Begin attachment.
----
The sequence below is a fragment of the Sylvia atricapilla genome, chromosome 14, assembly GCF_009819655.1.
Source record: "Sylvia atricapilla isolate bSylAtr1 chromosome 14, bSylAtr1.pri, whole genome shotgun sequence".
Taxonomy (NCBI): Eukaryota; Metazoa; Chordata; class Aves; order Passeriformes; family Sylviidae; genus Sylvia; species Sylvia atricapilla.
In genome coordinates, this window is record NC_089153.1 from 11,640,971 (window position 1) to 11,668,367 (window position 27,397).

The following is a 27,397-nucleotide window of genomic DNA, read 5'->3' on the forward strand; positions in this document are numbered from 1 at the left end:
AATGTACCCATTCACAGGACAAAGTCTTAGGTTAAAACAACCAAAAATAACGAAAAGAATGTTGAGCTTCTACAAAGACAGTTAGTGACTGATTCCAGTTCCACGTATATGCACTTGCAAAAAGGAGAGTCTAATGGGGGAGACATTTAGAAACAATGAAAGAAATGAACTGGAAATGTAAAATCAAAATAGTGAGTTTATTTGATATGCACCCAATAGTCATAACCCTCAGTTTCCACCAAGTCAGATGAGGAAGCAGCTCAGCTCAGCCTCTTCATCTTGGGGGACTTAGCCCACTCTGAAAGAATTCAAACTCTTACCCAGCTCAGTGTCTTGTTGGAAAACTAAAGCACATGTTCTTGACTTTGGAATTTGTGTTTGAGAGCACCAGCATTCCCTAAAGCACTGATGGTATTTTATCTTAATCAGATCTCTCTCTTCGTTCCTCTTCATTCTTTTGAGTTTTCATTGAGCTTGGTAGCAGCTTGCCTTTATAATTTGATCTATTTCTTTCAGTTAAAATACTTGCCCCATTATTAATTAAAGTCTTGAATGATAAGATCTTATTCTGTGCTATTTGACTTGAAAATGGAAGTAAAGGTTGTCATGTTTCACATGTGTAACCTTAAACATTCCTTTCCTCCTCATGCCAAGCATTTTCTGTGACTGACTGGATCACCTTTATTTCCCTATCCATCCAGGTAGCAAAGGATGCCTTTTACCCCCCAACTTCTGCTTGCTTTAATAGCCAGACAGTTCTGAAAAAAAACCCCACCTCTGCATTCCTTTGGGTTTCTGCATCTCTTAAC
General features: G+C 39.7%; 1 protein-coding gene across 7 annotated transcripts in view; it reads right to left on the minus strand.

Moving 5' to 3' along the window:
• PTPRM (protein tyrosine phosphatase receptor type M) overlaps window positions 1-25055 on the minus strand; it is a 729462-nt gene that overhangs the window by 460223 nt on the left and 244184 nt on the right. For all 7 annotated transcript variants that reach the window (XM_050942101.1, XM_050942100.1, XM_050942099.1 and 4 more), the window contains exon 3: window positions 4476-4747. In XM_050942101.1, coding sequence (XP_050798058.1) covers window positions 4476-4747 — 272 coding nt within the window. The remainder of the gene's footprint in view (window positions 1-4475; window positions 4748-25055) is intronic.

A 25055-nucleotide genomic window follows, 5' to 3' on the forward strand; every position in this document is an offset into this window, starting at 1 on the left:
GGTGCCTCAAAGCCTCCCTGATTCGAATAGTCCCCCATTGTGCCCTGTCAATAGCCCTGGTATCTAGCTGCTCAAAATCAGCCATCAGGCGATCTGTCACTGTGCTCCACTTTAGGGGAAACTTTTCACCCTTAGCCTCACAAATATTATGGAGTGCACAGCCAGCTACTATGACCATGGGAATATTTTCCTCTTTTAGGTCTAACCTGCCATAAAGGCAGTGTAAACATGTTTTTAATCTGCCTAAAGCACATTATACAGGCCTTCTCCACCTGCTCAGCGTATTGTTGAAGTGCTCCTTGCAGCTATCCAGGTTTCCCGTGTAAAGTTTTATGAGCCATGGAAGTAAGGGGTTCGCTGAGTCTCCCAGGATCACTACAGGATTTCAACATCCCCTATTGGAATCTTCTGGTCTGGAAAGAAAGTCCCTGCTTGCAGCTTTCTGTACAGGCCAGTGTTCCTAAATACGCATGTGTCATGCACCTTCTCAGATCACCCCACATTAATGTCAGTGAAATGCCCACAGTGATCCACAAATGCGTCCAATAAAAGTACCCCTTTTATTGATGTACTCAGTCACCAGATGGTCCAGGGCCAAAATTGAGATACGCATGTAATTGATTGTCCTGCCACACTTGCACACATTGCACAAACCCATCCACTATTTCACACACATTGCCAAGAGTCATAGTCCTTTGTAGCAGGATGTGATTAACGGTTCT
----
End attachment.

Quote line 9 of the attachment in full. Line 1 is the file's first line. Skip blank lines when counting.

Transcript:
• PTPRM (protein tyrosine phosphatase receptor type M) overlaps window positions 1-25055 on the minus strand; it is a 729462-nt gene that overhangs the window by 460223 nt on the left and 244184 nt on the right. For all 7 annotated transcript variants that reach the window (XM_050942101.1, XM_050942100.1, XM_050942099.1 and 4 more), the window contains exon 3: window positions 4476-4747. In XM_050942101.1, coding sequence (XP_050798058.1) covers window positions 4476-4747 — 272 coding nt within the window. The remainder of the gene's footprint in view (window positions 1-4475; window positions 4748-25055) is intronic.